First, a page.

ICHS Expands Meal Deliveries to Vulnerable Seniors
Midday traffic passes up and down South Jackson Street in the Chinatown International District while Kevin parks his white shuttle bus in front of the historic Bush Hotel. He steps out carrying two large blue thermal carriers of packaged lunch boxes, still warm from being cooked at International Community Health Services (ICHS) Legacy House only minutes before, and knocks on the door to the lobby.
Two staff, Chun and Michelle, from the Seattle Chinatown International District Preservation and Development Authority (SCIDpda) greet him at the lobby and together they unload the meals onto carts and then quickly Kevin is on his way again, off to the next senior housing building in the Chinatown-International District (CID).
The whole delivery takes only minutes. At this point, it is well-practiced as ICHS marks over two years of partnering with SCIDpda, InterIm Community Development Association (InterIm CDA), and other community partners to deliver nutritious, Asian-style meals to senior residents living across the CID.
Only two months after Governor Jay Inslee declared a statewide emergency on February 29, 2020 due to the spread of COVID-19, ICHS drivers were already making over 800 meal delivery stops in the C-ID, every single week. It wasn’t just one or two buildings says David Carroll, ICHS Transportation Administrator, “We were delivering at all of the big high rises here in the CID.”
Throughout 2020, ICHS would deliver nearly 41,000 meals. All of the meals were cooked and prepared at the ICHS Legacy House Assisted Living facility kitchen, in addition to normal cooking operations of three meals a day for the 70 or so residents.
The program was buttressed by Washington State funding, and the large-scale meal delivery program was ending in 2021. At the start of 2022, ICHS drivers were only delivering about 200 meals a week.
Then in spring 2022, COVID-19 Relief grant funding from the Group Health Foundation resuscitated the meal delivery program and free meal deliveries have expanded once more to over 1,000 meals a week through the end of the 2022.
“This has been a lifeline for us and the elderly residents of the C-ID,” says Heidi Wong, ICHS Foundation Executive Director. “Food makes a difference in the health and lives of our community and without the Group Health Foundation we would have had to close the program.”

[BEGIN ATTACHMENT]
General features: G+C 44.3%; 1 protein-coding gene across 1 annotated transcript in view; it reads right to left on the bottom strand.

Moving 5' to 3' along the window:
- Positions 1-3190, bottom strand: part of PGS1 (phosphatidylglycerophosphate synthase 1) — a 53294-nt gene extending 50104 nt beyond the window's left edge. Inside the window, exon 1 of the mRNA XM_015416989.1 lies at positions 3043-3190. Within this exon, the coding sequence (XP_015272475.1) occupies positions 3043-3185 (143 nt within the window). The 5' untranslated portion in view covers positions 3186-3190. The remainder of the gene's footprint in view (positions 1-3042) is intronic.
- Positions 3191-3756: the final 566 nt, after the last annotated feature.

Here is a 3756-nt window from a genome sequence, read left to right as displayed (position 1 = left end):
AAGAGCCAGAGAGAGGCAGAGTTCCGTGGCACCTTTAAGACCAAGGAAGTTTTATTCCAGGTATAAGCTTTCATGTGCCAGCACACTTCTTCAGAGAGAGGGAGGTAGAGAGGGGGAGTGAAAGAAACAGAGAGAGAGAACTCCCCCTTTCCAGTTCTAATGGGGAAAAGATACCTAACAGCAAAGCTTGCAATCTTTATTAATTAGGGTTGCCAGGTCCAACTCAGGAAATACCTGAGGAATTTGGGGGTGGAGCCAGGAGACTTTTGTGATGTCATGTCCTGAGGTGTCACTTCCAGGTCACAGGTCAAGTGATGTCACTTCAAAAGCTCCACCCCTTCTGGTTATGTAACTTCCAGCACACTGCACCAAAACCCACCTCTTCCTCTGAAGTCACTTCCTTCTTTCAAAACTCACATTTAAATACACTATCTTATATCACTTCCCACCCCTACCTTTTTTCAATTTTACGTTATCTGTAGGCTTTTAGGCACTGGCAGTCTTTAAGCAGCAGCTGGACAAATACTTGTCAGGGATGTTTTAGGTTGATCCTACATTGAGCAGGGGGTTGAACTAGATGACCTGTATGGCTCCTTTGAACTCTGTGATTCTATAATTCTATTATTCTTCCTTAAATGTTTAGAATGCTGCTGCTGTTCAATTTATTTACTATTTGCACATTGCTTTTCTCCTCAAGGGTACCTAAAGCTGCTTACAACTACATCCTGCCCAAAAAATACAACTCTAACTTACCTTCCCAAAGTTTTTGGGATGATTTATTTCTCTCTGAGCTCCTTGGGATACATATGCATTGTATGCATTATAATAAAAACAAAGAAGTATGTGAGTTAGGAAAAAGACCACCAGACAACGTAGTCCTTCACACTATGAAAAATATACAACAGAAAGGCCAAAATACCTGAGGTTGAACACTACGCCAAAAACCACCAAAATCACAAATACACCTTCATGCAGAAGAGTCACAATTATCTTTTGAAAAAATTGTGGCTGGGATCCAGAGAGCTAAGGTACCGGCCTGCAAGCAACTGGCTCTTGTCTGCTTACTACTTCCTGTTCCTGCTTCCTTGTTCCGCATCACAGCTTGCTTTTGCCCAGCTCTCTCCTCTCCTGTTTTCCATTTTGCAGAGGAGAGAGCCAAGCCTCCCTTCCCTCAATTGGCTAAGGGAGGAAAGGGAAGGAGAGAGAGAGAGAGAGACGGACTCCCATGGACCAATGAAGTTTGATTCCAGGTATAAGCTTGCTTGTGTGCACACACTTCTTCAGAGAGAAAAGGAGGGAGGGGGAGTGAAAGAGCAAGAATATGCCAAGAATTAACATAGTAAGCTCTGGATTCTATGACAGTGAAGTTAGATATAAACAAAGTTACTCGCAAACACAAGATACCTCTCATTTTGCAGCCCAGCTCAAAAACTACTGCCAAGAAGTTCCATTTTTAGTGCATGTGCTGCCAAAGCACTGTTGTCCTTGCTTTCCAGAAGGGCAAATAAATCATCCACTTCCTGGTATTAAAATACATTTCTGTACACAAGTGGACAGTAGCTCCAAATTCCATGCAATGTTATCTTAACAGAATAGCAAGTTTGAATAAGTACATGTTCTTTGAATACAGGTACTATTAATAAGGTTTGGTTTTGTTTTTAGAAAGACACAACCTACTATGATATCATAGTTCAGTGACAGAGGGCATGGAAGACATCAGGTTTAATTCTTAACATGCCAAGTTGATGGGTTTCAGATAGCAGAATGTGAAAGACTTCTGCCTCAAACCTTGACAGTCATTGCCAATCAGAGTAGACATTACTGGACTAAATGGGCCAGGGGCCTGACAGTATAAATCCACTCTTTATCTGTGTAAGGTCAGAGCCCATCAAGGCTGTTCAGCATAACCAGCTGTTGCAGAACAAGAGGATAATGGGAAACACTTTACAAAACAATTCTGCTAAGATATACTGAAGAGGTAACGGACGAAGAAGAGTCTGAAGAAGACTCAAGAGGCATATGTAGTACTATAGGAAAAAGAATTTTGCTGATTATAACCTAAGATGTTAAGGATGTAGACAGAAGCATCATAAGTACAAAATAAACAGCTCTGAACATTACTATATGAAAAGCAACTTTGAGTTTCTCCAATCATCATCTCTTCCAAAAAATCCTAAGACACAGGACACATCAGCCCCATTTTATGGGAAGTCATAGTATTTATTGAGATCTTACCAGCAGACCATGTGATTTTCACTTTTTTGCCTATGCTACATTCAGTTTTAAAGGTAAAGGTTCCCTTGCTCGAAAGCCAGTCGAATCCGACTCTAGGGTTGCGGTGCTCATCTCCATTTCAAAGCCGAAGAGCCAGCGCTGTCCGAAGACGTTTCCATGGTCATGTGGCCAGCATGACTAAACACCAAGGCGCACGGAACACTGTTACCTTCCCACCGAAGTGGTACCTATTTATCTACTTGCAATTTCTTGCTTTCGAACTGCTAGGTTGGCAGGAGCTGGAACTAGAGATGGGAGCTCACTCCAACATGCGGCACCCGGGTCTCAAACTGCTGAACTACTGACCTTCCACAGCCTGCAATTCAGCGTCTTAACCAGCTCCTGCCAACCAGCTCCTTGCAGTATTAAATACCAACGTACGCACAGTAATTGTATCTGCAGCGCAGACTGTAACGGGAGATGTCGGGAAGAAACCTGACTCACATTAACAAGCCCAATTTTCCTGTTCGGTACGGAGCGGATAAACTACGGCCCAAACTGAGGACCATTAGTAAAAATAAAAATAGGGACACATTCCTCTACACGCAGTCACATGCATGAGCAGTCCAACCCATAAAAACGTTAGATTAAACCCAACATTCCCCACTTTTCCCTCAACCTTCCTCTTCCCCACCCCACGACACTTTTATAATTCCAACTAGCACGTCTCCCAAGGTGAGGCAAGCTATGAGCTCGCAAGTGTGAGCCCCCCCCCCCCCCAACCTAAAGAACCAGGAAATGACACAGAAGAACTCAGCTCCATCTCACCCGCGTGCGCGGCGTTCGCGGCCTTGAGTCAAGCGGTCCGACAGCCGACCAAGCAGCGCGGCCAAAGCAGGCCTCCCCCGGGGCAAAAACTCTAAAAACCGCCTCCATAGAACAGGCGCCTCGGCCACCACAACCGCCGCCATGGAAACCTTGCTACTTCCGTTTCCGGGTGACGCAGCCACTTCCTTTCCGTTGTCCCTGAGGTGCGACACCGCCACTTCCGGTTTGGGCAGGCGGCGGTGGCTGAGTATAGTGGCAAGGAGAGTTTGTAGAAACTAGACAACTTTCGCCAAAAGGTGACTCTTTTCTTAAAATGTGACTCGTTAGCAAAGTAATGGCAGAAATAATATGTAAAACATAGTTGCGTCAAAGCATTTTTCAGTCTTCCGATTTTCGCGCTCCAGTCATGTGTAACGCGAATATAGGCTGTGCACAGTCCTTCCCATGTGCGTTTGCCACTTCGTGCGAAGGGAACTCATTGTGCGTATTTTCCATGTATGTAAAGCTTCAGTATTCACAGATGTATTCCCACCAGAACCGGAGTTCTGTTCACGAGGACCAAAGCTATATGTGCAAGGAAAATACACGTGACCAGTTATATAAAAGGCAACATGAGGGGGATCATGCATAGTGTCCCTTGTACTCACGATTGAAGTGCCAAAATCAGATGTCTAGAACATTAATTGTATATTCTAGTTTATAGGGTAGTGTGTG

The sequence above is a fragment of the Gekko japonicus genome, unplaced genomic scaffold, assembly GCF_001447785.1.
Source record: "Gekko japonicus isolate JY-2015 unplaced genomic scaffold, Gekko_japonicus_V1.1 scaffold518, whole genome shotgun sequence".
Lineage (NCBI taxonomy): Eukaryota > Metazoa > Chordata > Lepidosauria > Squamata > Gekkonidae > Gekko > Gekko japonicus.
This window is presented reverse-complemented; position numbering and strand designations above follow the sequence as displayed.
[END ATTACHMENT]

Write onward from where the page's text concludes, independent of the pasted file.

A lifeline for the community
The Bush Hotel was built in 1915 as an ornate single room occupancy hotel serving passengers coming and going from the nearby King St Train Station. Today, it is a well-known Chinatown International District landmark. The hotel was converted into affordable housing by SCIDpda in 1978, and is now home to many low-income senior residents.
Despite the “Model Minority” myth, data from the City of Seattle show that the Chinatown-International District residents had population below the poverty line twice the level (29.7%) then citywide (14%). And also much higher renter households (81.6%) then citywide (53%).
The Asian American senior residents of the C-ID have experienced an outbreak of racism that sowed fear in their neighborhood, well before COVID-19 cases were confirmed. Anti-Asian hate crimes and fears of contracting COVID-19 forced residents to stay indoors, even before the COVID-19 pandemic civil emergency orders. Seniors are the least likely to understand how to navigate online resources.
ICHS’ Adult Day Services include congregate senior meals and activities in the basement of the Bush Hotel, as well as Adult Day Service programming at the Legacy House Assisted Living Facility. When pandemic civil emergency orders were announced, ICHS closed in-person senior programs to keep participants safe. Namely, the participants of ICHS’ Adult Day Services like congregate senior meals and activities in the basement of the Bush Hotel, as well as Adult Day Service programming at the Legacy House Assisted Living Facility. ICHS had to furlough staff, including ICHS’ four drivers.
“We're no longer passenger transport now because we can't transport people.” says Carroll. “These folks need us and they trust us and rely on us to provide services and to help them navigate and get through all of these hard times."
“For a lot of the people we deliver to, this is the only meal that they have for that day.” says Carroll. “Food security is a big deal, and if you don't know where your next meal is going to come from, that's quite the load especially when you’re elderly.”